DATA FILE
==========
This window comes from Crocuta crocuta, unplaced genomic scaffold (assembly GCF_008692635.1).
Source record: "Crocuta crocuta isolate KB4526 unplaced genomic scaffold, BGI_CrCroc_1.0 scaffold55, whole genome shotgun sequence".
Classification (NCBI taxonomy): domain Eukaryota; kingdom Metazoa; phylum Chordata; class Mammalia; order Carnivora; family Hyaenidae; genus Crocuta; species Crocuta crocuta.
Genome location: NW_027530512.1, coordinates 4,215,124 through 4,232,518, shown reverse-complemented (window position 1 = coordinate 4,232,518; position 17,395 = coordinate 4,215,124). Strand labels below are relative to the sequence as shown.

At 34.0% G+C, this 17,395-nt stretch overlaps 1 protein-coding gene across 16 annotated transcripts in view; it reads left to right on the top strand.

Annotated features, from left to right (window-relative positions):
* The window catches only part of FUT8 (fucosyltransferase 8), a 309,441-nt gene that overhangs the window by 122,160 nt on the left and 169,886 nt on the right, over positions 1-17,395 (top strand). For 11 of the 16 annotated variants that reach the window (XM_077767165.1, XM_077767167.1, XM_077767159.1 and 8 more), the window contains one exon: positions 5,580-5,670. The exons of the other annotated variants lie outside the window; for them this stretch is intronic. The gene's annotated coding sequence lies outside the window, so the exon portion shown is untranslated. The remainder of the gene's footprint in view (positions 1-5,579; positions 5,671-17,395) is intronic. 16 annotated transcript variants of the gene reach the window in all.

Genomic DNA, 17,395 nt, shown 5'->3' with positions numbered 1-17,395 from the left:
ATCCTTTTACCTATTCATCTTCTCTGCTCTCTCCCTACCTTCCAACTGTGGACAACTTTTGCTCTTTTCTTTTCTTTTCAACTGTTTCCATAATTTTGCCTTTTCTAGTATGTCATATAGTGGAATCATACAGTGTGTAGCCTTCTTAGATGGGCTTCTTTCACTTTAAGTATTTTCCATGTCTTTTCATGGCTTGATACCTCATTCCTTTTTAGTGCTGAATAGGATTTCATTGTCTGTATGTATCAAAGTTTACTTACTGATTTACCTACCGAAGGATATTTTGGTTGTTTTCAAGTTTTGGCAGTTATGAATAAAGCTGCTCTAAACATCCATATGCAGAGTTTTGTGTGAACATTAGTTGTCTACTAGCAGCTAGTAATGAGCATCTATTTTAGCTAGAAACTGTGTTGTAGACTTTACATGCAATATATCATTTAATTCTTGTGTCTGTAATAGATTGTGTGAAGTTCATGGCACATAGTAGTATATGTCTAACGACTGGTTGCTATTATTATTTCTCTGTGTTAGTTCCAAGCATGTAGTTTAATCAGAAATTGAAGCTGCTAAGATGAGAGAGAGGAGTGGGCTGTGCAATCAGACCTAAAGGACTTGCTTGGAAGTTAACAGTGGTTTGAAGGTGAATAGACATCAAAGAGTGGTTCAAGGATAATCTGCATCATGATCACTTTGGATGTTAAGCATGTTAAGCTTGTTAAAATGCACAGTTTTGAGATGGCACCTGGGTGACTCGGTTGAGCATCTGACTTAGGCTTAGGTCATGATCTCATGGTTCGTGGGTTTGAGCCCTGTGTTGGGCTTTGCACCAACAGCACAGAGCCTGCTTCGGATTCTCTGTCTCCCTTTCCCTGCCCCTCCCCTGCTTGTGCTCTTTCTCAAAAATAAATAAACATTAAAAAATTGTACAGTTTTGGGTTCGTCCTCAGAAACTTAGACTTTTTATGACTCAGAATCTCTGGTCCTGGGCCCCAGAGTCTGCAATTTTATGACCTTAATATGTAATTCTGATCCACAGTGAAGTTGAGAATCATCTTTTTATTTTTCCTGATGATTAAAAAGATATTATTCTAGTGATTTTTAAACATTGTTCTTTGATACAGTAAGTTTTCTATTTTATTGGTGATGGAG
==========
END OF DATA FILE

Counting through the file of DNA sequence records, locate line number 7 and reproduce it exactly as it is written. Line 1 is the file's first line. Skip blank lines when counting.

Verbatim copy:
* The window catches only part of FUT8 (fucosyltransferase 8), a 309,441-nt gene that overhangs the window by 122,160 nt on the left and 169,886 nt on the right, over positions 1-17,395 (top strand). For 11 of the 16 annotated variants that reach the window (XM_077767165.1, XM_077767167.1, XM_077767159.1 and 8 more), the window contains one exon: positions 5,580-5,670. The exons of the other annotated variants lie outside the window; for them this stretch is intronic. The gene's annotated coding sequence lies outside the window, so the exon portion shown is untranslated. The remainder of the gene's footprint in view (positions 1-5,579; positions 5,671-17,395) is intronic. 16 annotated transcript variants of the gene reach the window in all.